Verbal statements can be binding to vary contracts of employment15 June 2012
Attrill & Ors v Dresdner Kleinwort Ltd  EWHC 1189 QB
Although the facts of this case arose in the financial services sector, it is of interest wherever discretionary bonusor other types of incentive schemes are used.
After a bonus announcement concerning the creation of a guaranteed minimum bonus pool of EUR 400m for employees of Dresdner in August 2008, employees of Dresdner received a letter in December 2008 stating that a bonus had been provisionally awarded at a specified sum, but subject to a material adverse change clause (MAC clause), which was a claw back provision.
In January 2009 Dresdner was sold to Commerzbank and this fact was used to trigger the MAC clause such that in February 2009 employees received an e-mail informing them that provisional bonus amounts would be cut by 90% pro rata.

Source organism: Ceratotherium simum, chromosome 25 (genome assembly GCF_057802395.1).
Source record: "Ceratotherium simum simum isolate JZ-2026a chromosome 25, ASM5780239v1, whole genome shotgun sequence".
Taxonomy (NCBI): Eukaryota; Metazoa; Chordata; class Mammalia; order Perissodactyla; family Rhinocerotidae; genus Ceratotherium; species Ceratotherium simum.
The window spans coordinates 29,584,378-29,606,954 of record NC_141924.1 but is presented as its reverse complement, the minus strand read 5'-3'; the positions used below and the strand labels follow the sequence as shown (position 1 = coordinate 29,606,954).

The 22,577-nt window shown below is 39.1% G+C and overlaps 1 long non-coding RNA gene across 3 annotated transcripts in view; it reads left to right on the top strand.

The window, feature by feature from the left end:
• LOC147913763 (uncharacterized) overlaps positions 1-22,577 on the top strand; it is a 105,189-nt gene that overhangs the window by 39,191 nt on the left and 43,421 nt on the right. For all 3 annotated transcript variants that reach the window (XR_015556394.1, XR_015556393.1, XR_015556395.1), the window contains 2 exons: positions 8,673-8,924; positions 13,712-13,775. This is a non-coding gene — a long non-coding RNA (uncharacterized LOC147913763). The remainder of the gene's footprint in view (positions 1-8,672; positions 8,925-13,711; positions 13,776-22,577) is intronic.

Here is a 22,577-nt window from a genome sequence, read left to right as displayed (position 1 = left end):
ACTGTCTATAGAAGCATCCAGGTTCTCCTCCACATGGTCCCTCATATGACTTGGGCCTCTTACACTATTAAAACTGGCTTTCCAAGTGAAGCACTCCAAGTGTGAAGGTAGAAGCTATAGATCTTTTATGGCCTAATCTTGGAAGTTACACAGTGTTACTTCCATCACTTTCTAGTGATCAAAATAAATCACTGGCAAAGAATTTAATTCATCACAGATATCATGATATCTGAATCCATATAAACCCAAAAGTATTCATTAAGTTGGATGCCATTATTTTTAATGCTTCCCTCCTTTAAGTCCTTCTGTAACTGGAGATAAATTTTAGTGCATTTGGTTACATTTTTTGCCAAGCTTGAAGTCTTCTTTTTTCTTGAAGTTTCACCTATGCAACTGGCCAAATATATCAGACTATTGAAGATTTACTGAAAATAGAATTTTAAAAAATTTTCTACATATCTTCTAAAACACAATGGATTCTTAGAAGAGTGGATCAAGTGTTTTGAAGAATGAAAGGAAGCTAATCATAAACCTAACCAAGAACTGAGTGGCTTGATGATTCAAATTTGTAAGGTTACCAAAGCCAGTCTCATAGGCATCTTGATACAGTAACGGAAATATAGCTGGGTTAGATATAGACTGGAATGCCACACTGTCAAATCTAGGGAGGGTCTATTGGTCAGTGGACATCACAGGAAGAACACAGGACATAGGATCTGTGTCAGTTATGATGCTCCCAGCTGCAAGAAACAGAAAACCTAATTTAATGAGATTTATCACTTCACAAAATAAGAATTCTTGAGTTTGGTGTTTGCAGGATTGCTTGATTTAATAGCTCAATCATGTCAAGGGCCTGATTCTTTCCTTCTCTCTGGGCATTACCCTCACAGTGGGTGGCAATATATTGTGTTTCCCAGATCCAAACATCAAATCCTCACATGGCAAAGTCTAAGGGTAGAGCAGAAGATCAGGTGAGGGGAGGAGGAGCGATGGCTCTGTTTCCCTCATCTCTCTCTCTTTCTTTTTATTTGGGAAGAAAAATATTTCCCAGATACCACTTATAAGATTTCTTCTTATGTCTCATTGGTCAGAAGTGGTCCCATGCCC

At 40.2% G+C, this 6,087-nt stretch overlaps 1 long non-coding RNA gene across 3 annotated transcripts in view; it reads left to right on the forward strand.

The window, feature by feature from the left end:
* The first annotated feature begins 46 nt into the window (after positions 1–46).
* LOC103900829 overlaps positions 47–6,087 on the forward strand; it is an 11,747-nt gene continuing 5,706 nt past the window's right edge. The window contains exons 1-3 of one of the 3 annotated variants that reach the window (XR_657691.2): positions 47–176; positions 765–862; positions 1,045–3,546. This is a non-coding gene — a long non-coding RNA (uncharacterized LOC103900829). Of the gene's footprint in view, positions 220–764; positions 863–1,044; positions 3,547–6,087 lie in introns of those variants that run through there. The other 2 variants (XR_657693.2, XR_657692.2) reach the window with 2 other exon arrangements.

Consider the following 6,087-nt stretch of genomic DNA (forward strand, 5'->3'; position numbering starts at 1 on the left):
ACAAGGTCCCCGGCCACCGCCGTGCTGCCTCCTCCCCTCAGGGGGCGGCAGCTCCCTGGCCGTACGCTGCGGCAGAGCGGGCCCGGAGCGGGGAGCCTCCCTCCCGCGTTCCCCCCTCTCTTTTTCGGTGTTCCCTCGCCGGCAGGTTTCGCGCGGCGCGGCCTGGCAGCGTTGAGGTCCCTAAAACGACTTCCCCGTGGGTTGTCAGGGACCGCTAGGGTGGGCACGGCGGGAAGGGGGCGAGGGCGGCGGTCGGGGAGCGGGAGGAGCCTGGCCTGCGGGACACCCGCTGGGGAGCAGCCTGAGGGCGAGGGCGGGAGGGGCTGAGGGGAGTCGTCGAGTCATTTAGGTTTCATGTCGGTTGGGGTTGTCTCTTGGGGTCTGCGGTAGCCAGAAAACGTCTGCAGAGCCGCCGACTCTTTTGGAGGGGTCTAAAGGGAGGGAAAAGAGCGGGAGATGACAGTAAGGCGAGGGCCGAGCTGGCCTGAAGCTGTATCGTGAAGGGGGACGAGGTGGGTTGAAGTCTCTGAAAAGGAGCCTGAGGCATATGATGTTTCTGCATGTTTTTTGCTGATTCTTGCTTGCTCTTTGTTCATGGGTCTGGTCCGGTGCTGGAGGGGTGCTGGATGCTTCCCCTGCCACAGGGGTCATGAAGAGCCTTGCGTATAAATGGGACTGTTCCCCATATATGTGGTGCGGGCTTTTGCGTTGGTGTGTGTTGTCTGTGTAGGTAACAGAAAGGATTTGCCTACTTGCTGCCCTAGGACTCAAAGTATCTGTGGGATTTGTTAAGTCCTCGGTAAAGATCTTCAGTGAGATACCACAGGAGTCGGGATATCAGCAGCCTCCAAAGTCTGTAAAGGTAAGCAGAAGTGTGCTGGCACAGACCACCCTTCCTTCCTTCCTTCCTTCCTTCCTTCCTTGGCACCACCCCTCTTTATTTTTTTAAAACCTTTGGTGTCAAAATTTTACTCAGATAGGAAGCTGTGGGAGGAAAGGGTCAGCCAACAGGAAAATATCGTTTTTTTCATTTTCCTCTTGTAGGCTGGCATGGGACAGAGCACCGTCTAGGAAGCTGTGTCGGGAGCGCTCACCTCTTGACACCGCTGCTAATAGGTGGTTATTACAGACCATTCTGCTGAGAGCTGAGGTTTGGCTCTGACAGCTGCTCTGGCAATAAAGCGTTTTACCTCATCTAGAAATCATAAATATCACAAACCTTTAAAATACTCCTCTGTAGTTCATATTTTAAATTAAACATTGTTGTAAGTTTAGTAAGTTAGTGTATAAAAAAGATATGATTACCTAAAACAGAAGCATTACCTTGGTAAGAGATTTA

Each of the 104 claimants claimed the unpaid balance of the sum stated in their December 2008 bonus letters ( in the aggregate a sum of EUR 51,855,474); and from Commerzbank, the like sum as damages for inducing breaches of contract.
The vast majority of the employment agreements made express provision for the award of discretionary bonuses and they also contained entire agreement clauses, yet the court found the verbal announcement of a guaranteed minimum bonus was contractually binding, varying the employment contracts without the need for employees individually to accept the change.
The MAC clause contained in letters sent in December 2008 to employees about their discretionary bonuses for 2008 was introduced in breach of the implied terms of the contracts of employment. Also, despite the fact that the Court accepted the change in the financial climate, had Dresdner been entitled to rely on the MAC clause, there was a failure to comply with its terms which invalidated purported reductions in the provisional bonus awards.
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